Modern Day Colonies

Modern Day Colonies

We might have heard of colonies in history but did you know that we have modern day colonies too? Let’s find out more. 

What is Colony?

So first of all, for those who do not know, a colony is a country or area under the full or partial political control of another country and occupied by settlers from that country.

Which Countries have never been colonies?

There are a few countries who have never been in colonies. Those are Liberia, Ethiopia, Japan, Thailand, Bhutan, Iran, Nepal, Tonga, China, and possibly North Korea, South Korea and Mongolia.

Which countries had the most colonies?

Historically, the nation who had the most colonies at any one time was Great Britain. At the height of the British Empire, she controlled 1/4 of all the land on the planet. This made the British Empire the largest Empire in human history. 

Subsequent colonial empires included the French, English, Dutch and Japanese empires. By the mid-17th century, the Tsardom of Russia, continued later as the Russian Empire and the Soviet Union, became the largest contiguous state in the world, and the modern Russian Federation continues to be so to this day. Russia today has nine time zones, stretching across about half of the world’s longitude.

Below is an animated picture showing the territories ruled by empires along with the year in the top left corner.


Why did colonies perish?

After countless wars fought between colonists and colonies, a wave of decolonization swept across the world in the 20th century, liberating the majority of nations from colonial rule and establishing their independent identity. There was a political revolution after the formation of the United Nations in 1945 that safeguarded the territories of all nations and maintained international peace.

The Special Committee on Decolonization maintains the United Nations list of Non-Self-Governing Territories (NSGTs), which identifies areas the United Nations (though not without controversy) believes are colonies. Given that dependent territories have varying degrees of autonomy and political power in the affairs of the controlling state, there is disagreement over the classification of “colony”.

Under Chapter XI of the Charter of the United Nations, the Non-Self-Governing Territories are defined as “territories whose people have not yet attained a full measure of self-government”.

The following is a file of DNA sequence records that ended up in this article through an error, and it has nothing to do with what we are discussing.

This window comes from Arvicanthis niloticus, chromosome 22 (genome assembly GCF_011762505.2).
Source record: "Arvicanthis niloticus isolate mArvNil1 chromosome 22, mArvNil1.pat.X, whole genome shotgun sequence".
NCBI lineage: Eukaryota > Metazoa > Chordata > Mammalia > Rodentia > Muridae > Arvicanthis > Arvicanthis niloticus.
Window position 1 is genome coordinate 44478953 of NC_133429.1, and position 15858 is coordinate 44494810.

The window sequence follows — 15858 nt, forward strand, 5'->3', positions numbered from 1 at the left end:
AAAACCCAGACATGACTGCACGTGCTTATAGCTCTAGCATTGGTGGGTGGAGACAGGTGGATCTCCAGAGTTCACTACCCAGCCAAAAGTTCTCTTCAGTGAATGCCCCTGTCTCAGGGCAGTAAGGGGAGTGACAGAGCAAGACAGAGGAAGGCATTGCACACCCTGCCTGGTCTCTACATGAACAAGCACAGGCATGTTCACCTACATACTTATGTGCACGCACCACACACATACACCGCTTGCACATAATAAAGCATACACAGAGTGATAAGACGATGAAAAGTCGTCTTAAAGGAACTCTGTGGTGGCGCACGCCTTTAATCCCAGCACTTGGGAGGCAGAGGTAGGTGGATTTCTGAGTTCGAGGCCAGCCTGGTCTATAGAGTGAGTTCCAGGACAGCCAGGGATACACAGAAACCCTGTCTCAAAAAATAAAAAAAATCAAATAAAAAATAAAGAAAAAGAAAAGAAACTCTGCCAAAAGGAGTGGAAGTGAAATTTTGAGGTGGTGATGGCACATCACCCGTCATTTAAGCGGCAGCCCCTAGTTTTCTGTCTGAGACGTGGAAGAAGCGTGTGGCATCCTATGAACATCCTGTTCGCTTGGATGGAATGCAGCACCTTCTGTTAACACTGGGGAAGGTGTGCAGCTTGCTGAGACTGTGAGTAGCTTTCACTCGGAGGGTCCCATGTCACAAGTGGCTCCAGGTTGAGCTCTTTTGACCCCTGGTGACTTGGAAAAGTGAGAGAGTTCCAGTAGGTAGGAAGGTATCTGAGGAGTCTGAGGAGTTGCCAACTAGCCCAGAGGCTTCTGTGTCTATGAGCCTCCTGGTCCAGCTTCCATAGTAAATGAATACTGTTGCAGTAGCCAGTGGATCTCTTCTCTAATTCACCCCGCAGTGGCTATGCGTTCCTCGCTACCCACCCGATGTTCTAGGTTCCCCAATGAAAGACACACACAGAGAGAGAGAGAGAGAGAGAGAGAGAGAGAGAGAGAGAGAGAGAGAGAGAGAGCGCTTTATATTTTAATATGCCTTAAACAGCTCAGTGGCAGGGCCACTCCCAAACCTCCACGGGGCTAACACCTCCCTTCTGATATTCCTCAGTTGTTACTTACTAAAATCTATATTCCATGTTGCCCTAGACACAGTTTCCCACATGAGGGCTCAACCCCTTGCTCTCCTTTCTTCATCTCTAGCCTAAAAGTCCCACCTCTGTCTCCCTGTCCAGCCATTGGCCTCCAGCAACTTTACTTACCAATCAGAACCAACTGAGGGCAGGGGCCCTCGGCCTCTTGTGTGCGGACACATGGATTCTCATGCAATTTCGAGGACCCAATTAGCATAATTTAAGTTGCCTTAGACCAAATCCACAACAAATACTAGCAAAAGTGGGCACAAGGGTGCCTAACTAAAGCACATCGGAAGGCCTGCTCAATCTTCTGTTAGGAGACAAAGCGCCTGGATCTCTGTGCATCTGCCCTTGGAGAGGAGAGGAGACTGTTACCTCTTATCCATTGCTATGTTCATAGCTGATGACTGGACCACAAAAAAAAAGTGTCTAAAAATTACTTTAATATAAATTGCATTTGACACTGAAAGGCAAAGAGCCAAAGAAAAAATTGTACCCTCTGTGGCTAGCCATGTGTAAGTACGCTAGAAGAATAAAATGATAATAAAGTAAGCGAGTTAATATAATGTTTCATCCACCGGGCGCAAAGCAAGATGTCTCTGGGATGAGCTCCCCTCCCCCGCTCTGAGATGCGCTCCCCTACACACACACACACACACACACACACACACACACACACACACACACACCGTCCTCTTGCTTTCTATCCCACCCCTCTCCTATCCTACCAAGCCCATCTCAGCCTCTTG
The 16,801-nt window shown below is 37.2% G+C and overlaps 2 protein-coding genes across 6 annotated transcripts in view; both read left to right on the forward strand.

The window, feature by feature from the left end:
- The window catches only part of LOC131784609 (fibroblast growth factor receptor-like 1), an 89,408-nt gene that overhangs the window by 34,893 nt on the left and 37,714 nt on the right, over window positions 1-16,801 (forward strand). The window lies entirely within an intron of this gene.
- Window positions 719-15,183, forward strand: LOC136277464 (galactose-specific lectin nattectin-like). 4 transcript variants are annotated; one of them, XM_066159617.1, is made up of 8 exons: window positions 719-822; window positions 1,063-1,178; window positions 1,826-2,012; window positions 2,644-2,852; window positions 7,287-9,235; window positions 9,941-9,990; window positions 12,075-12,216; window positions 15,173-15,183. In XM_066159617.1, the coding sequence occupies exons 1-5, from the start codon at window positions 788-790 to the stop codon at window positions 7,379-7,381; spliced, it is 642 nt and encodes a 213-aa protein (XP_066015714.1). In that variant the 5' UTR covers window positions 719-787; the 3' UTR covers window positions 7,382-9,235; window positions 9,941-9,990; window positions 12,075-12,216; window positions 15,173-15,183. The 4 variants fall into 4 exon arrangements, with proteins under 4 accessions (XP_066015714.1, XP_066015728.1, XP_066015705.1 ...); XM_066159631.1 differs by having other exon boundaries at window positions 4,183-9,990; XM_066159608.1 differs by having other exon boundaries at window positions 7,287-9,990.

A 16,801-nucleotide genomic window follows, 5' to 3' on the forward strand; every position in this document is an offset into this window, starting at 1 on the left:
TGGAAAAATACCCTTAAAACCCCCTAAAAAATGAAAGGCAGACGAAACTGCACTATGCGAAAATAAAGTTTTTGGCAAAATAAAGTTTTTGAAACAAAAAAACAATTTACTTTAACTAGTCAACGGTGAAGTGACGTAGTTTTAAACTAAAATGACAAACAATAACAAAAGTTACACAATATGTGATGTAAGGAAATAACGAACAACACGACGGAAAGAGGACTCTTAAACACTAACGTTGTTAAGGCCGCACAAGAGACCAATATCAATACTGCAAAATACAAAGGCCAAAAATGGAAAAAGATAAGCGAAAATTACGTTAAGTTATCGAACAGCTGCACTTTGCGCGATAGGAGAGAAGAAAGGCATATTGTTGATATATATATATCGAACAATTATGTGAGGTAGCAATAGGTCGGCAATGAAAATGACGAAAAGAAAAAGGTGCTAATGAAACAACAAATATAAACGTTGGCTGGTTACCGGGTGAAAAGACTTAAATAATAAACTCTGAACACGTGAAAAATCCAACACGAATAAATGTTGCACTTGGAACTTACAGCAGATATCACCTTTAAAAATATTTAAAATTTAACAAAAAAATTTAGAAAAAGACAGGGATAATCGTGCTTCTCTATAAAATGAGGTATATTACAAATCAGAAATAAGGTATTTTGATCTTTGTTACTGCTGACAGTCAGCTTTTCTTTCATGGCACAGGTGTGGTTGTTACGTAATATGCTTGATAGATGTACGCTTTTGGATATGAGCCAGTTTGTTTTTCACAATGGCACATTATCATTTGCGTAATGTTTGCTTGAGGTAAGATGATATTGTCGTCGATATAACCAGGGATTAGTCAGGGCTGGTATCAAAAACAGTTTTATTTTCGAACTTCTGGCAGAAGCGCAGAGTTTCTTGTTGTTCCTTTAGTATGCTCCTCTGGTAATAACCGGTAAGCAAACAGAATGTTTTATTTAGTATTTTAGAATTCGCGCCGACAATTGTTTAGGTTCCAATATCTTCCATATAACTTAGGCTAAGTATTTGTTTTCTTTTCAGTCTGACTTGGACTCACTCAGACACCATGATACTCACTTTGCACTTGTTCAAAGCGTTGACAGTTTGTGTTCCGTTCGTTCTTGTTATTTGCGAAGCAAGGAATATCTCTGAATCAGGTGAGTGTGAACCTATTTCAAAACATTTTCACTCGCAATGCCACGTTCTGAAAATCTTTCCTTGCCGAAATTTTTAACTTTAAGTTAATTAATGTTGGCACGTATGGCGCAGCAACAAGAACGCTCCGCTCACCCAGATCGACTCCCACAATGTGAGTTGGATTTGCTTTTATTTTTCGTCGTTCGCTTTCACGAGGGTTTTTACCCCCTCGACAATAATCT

Are there any Colonies (NSGTs) today?

Yes. There are 17 such territories that exist even today.


Highest number of NSGTs are under the rule of British.

AnguillaSince 1946United Kingdom15,000
BermudaSince 1946United Kingdom65,391
British Virgin IslandsSince 1946United Kingdom28,200
Cayman IslandsSince 1946United Kingdom63,415
Falkland Islands (Malvinas)Since 1946United Kingdom3,200
MontserratSince 1946United Kingdom5,045
Saint HelenaSince 1946United Kingdom5,527
Turks and Caicos IslandsSince 1946United Kingdom39,788
GibraltarSince 1946United Kingdom34,003
PitcairnSince 1946United Kingdom48

The USA has 3 NSGTs under its rule.

United States Virgin IslandsSince 1946United States104,919
American SamoaSince 1946United States60,300
GuamSince 1946United States163,875

France rules 2 such NSGTs.

French Polynesia1946-1947 and since 2013France275,918
New Caledonia1946-1947 and since 1986France268,767

There is 1 NSGT under Africa

Western SaharaSince 1963AFRICA567,000

And 1 under New Zealand

TokelauSince 1946New Zealand1,499

Which are the newest countries in the world today? When were they created?

July 2011 – South Sudan


South Sudan declared independence from Sudan on July 9, 2011, after a bloody civil war with the ethnically Arab north that had lasted decades. Almost 99 percent of voters had voted for independence in a referendum, and the new country was swiftly recognized by the international community.

February 2008 – Kosovo


Kosovo declared independence from Serbia on Feb. 17, 2008. The country had been administered by the United Nations since 1999, when NATO bombed Serbia and forced then-President Slobodan Milosevic to withdraw his troops from the ethnically divided province.

June 2006 – Montenegro and Serbia

The single nation of Serbia and Montenegro, formed after the collapse of Yugoslavia in 1991, changed into the State Union of Serbia and Montenegro in 2003, and finally into the two separate states of Serbia and Montenegro in 2006.

May 2002 – East Timor

East Timor, now also known as Timor-Leste, achieved independence on May 20, 2002, but the country had effectively voted for independence years before, when a referendum delivered a clear vote that clearly rejected the proposed “special autonomy” within Indonesia. After that referendum, there was brutal violence in the region with pro-Indonesian militias attacking citizens, and a special U.N. force had to be deployed to the country.

October 1994 – Palau

Palau became independent on Oct. 1, 1994, 15 years after it had decided against becoming part of Micronesia due to cultural and linguistic differences.

Following World War II, Palau became a United Nations Trust Territory of the Pacific, administered by the United States, according to the CIA World Factbook. The territory gained independence in 1994, but under a Compact of Free Association, the U.S. provides it financial aid.

Palau has the smallest population of any of the five newest countries, with around 21,500 people.

Wrapping Up

We hope you would have come to know about some new facts reading this article.

Let us know in comments if you want to know more about colonies.

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